The Ultimate Harry Potter Bucket List For Your Next Trip to Scotland
Harry Potter fans, if you've got the time and the means to really traverse Scotland, there are several places you absolutely must see. The picturesque country in the UK not only played as the backdrop in many scenes of the Harry Potter films, but as a longtime devotee to Scotland, author J.K. Rowling also drew inspiration from the country while writing. From the cafe where the Harry Potter books were supposedly born to the lakes in each of the movies, Scotland has magic sprinkled all across it. For the ultimate guide on where to go, grab your broomstick — or a flight to Scotland — and keep reading.
The Elephant House
When J.K. Rowling began writing the Harry Potter series, she was a single mother who was struggling financially. She spent much time in the back room of the Elephant House coffeehouse in the heart of Edinburgh, Scotland, creating the Wizarding world that we now know and love. Fans of the series have written heartfelt and hilarious messages all over the bathroom walls of the establishment, and it's hard not to feel a connection to Harry Potter and Rowling when settled inside the comfy cafe with a good book in hand.
The Jacobite Steam Train
The Jacobite steam train runs from Fort William in Scotland to Mallaig on the west coast of Scotland. The train ride gives great views of the rolling Scottish hills and passes over the same bridge that the Hogwarts Express runs through in the Harry Potter movies. Unfortunately, The Jacobite is lacking when it comes to pumpkin pasties and chocolate frogs.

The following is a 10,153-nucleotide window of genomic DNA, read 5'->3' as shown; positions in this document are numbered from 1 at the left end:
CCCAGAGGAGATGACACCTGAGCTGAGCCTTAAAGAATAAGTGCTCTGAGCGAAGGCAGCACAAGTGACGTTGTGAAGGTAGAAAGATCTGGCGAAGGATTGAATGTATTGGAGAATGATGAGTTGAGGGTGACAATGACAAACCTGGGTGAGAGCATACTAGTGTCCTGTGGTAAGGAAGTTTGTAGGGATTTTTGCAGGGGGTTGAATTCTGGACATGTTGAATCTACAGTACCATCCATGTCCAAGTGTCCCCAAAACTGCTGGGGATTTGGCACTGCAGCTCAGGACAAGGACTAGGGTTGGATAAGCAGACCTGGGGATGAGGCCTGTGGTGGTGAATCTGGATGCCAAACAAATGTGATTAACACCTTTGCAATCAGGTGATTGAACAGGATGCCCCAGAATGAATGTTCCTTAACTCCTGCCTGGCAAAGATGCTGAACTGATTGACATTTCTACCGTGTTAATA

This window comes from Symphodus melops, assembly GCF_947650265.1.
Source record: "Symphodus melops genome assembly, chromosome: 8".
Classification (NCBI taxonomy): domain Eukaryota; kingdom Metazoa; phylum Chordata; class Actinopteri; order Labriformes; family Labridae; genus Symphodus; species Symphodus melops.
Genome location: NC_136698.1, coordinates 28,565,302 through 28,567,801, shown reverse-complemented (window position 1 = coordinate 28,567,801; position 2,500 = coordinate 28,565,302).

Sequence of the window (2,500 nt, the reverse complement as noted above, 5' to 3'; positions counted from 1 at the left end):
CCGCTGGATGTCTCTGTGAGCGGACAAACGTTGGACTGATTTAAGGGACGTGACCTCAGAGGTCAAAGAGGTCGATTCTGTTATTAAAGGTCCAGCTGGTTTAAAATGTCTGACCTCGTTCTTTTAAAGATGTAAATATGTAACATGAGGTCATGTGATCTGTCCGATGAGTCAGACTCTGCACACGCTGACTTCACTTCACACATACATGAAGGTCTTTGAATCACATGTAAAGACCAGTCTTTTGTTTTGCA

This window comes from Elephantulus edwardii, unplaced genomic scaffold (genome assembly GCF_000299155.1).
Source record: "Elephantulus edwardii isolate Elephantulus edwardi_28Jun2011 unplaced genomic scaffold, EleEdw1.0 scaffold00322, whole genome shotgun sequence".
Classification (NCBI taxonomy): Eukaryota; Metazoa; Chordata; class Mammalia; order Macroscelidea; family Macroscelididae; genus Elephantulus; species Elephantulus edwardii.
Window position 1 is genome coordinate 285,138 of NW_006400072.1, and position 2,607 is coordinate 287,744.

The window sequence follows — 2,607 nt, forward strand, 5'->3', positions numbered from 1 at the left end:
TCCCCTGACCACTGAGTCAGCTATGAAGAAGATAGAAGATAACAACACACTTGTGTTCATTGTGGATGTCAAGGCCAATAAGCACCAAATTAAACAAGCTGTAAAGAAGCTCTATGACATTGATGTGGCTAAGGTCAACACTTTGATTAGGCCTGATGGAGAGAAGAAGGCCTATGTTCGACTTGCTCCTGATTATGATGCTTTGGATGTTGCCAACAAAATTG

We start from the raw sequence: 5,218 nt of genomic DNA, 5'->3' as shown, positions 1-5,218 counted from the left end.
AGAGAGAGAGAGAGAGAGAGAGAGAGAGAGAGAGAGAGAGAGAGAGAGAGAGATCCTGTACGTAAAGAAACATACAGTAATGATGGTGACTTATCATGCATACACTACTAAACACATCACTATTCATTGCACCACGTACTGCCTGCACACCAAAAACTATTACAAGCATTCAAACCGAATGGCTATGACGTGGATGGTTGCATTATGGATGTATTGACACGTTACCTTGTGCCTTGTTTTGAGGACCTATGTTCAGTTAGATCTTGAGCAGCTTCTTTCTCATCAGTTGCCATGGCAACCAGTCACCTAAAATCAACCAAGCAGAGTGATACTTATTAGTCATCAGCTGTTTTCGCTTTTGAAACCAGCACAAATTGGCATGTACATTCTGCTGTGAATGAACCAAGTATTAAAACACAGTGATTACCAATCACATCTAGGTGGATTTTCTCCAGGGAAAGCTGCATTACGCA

The beautiful Balmoral Hotel in Edinburgh, Scotland, was known as one of the great railway hotels in the early 1900s, but Harry Potter fans will find that the most important fact has nothing to do with trains. J.K. Rowling finished Harry Potter and the Deathly Hallows, the final book of the series, in the grand suite of the hotel. The door knocker is an owl in her honor.
Greyfriars Kirkyard in Edinburgh is behind the famous Elephant House. While Rowling hasn't necessarily linked her writing to this cemetery specifically, you can't help but notice that one grave belongs to a Thomas Riddell. Rowling spent much time in the Elephant House writing and has often said that her surroundings in Scotland influenced her stories.
This picturesque loch in Scotland might just look familiar to eagle-eyed Harry Potter fans. Its island of trees, Eilean na Moine, was used as the setting for Albus Dumbledore's final resting place when he died in Harry Potter and the Half-Blood Prince. Dumbledore's white tomb was placed on Hogwarts grounds, of course, but in actuality, the tomb was on Eilean na Moine, which was then superimposed onto Loch Arkaig, which is a totally different place in Scotland.
Scenes from Harry Potter and the Prisoner of Azkaban were filmed in the Scottish highlands of Glencoe, namely scenes at Hagrid's hut. The sets are no longer in place, but if you visit Clachaig Inn in Glencoe, you'll easily be able to imagine yourself right there at Hogwarts.
This very real lake is the setting for the very fictional Black Lake in Harry Potter and the Goblet of Fire. This beautiful setting also plays backdrop to various other scenes in the movies.